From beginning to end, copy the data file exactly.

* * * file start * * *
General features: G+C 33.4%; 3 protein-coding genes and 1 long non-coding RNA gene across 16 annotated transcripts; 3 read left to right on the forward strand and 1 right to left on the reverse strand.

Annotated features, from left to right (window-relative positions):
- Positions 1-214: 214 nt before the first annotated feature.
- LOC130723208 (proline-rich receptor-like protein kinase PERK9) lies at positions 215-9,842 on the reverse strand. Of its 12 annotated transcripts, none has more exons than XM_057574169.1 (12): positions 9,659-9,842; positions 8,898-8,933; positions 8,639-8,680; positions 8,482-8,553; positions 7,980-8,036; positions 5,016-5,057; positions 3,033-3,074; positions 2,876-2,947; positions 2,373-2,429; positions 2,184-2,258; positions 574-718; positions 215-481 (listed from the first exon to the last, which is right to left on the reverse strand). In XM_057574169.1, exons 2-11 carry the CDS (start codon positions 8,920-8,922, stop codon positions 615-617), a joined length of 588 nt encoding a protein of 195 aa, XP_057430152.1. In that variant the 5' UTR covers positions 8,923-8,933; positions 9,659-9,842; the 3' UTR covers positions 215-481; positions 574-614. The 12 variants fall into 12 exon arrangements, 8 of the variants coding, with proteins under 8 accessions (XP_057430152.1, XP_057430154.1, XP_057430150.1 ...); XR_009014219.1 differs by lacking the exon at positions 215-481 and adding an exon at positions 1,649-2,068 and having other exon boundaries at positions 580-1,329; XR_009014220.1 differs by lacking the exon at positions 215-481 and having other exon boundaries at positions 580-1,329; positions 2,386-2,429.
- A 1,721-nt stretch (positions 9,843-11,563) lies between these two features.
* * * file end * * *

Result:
General features: G+C 33.4%; 3 protein-coding genes and 1 long non-coding RNA gene across 16 annotated transcripts; 3 read left to right on the forward strand and 1 right to left on the reverse strand.

Annotated features, from left to right (window-relative positions):
- Positions 1-214: 214 nt before the first annotated feature.
- LOC130723208 (proline-rich receptor-like protein kinase PERK9) lies at positions 215-9,842 on the reverse strand. Of its 12 annotated transcripts, none has more exons than XM_057574169.1 (12): positions 9,659-9,842; positions 8,898-8,933; positions 8,639-8,680; positions 8,482-8,553; positions 7,980-8,036; positions 5,016-5,057; positions 3,033-3,074; positions 2,876-2,947; positions 2,373-2,429; positions 2,184-2,258; positions 574-718; positions 215-481 (listed from the first exon to the last, which is right to left on the reverse strand). In XM_057574169.1, exons 2-11 carry the CDS (start codon positions 8,920-8,922, stop codon positions 615-617), a joined length of 588 nt encoding a protein of 195 aa, XP_057430152.1. In that variant the 5' UTR covers positions 8,923-8,933; positions 9,659-9,842; the 3' UTR covers positions 215-481; positions 574-614. The 12 variants fall into 12 exon arrangements, 8 of the variants coding, with proteins under 8 accessions (XP_057430152.1, XP_057430154.1, XP_057430150.1 ...); XR_009014219.1 differs by lacking the exon at positions 215-481 and adding an exon at positions 1,649-2,068 and having other exon boundaries at positions 580-1,329; XR_009014220.1 differs by lacking the exon at positions 215-481 and having other exon boundaries at positions 580-1,329; positions 2,386-2,429.
- A 1,721-nt stretch (positions 9,843-11,563) lies between these two features.